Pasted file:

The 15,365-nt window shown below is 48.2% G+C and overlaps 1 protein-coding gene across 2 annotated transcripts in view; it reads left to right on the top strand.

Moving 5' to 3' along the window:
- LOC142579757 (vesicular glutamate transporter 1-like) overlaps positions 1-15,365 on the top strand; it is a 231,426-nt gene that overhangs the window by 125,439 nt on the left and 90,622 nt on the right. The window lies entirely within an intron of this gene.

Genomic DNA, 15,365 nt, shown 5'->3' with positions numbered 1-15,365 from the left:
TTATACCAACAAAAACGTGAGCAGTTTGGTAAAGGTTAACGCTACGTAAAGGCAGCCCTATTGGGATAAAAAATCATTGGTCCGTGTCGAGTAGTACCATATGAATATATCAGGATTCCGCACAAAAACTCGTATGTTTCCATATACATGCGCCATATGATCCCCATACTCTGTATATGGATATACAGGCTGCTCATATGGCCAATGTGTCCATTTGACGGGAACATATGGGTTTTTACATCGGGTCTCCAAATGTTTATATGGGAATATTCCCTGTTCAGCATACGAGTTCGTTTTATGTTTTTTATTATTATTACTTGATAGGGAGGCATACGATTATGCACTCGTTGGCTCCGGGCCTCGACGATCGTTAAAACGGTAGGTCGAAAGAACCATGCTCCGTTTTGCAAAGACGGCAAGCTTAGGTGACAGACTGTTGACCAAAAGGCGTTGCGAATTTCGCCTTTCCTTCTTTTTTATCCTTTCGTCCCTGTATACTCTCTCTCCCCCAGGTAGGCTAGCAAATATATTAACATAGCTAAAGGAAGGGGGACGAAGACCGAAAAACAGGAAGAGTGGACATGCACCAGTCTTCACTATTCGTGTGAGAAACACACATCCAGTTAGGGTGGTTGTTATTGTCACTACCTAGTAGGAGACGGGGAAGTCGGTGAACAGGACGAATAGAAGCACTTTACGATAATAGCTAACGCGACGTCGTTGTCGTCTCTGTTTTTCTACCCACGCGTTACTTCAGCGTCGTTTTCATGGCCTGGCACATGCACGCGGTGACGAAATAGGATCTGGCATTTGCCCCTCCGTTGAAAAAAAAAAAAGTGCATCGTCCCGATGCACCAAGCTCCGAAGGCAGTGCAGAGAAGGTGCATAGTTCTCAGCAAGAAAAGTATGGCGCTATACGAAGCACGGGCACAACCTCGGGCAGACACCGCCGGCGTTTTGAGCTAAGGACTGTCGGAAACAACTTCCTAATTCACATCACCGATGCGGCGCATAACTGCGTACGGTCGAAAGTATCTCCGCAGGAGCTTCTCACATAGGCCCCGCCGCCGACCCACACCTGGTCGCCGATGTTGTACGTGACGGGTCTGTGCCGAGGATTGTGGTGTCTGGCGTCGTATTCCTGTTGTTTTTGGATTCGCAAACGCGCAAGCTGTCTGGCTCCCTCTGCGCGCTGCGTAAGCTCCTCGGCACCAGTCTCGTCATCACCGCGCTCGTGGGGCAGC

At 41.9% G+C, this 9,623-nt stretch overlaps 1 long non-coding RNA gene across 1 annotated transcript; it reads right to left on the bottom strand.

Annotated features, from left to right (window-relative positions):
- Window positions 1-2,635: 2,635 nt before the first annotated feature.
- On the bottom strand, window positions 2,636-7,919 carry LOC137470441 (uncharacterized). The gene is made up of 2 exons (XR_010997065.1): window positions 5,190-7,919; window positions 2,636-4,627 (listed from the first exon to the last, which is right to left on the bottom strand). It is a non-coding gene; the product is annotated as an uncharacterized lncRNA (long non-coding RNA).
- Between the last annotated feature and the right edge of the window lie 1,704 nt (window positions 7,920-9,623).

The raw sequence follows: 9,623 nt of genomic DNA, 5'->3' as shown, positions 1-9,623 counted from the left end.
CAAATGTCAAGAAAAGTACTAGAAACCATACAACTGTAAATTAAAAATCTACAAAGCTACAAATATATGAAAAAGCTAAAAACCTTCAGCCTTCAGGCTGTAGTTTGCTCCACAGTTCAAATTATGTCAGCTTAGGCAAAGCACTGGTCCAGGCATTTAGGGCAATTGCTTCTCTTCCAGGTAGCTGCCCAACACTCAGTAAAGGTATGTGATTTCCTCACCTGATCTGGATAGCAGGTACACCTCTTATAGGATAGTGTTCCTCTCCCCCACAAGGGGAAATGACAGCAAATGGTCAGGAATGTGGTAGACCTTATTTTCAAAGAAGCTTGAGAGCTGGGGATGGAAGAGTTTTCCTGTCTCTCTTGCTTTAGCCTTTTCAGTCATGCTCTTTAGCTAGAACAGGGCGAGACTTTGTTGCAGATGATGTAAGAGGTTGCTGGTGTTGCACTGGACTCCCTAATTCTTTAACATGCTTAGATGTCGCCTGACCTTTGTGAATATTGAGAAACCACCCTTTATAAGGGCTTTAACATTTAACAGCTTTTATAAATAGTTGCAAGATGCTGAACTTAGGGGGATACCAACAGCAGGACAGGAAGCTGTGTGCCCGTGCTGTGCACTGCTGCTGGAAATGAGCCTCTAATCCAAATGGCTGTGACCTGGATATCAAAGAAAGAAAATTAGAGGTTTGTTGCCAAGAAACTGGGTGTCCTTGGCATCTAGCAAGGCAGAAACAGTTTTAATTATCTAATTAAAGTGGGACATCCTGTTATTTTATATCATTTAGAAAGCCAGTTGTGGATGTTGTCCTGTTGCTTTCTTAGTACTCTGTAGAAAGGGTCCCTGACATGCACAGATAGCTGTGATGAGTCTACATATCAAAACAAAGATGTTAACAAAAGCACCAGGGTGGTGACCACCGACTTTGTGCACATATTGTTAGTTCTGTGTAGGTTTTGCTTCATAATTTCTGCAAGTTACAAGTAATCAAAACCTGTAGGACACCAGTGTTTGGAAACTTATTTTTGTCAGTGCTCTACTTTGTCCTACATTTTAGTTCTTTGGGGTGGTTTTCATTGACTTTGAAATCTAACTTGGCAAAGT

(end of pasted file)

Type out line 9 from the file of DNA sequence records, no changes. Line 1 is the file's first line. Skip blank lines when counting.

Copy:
- On the bottom strand, window positions 2,636-7,919 carry LOC137470441 (uncharacterized). The gene is made up of 2 exons (XR_010997065.1): window positions 5,190-7,919; window positions 2,636-4,627 (listed from the first exon to the last, which is right to left on the bottom strand). It is a non-coding gene; the product is annotated as an uncharacterized lncRNA (long non-coding RNA).